September 15, 1940
Born near Centreville, Mississippi, to poor sharecroppers, civil rights activist and writer Anne Moody attended segregated schools in the area and worked as a domestic and at other jobs. She went to Natchez Junior College on a basketball scholarship in 1959 and to Tougaloo College in Jackson, receiving her B.S. in 1964.
While in college, Moody became involved in the civil rights movement and was jailed several times. In 1963 she and two other blacks were among the first sit-in demonstrators at a Woolworth's lunch counter in Jackson, Mississippi. Moody was a Congress of Racial Equality (CORE) organizer from 1961 to 1963 and a fund-raiser in 1964. From 1964 to 1965 she served as the civil rights project coordinator for Cornell University. Complaining that the civil rights campaign had become "narrowly nationalistic," she shortly thereafter left it, moved to New York, and began to pursue a writing career.
Moody's best known work is her autobiography, Coming of Age in Mississippi (1968). It chronicles her growing up in poverty, her struggles to get an education, southern white racism, and the early battles of the civil rights movement. This compelling and moving book is among the best accounts of the southern black experience; it received many prizes, including the Best Book of the Year Award (1969) from the National Library Association.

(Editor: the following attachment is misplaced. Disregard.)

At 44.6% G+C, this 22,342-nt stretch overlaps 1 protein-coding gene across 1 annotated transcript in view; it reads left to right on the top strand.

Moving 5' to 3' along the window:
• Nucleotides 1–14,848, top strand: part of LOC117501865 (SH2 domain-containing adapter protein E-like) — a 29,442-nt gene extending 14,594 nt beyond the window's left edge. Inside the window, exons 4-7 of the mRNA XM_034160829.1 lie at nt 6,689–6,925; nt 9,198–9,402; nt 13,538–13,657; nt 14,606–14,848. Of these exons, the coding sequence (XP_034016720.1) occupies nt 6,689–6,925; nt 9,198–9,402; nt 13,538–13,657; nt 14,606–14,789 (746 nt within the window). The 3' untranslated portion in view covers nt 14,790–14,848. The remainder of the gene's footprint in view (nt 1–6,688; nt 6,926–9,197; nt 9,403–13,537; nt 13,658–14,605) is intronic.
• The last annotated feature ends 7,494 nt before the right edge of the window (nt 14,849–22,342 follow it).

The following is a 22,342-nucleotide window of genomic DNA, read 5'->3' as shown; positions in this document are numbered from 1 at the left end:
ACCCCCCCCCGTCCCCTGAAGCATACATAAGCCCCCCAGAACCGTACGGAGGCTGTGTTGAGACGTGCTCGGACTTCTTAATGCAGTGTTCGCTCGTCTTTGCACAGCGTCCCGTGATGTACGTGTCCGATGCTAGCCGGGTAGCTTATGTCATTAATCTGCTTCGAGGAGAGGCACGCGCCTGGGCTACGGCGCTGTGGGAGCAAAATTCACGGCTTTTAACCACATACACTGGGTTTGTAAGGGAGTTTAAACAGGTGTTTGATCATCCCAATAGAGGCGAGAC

In 1975 Moody published Mr. Death, four somber short stories for children that had been completed in 1972. She continued to write but has published little after that.
Moody, Anne. Coming of Age in Mississippi. New York: Dial Press, 1968. Reprint, New York: Delta Trade Paperbacks, 2004.
Sewell, George, and Margaret Dwight, eds. Mississippi Black History Makers. Jackson: University Press of Mississippi, 1984.
Stone, Albert E. "After Black Boy and Dusk of Dawn: Patterns in Recent Black Autobiography." Phylon 9, no. 1 (1978): 18–34.
qadri ismail (1996)
"Moody, Anne." Encyclopedia of African-American Culture and History. . Encyclopedia.com. (August 21, 2017). http://www.encyclopedia.com/history/encyclopedias-almanacs-transcripts-and-maps/moody-anne
"Moody, Anne." Encyclopedia of African-American Culture and History. . Retrieved August 21, 2017 from Encyclopedia.com: http://www.encyclopedia.com/history/encyclopedias-almanacs-transcripts-and-maps/moody-anne
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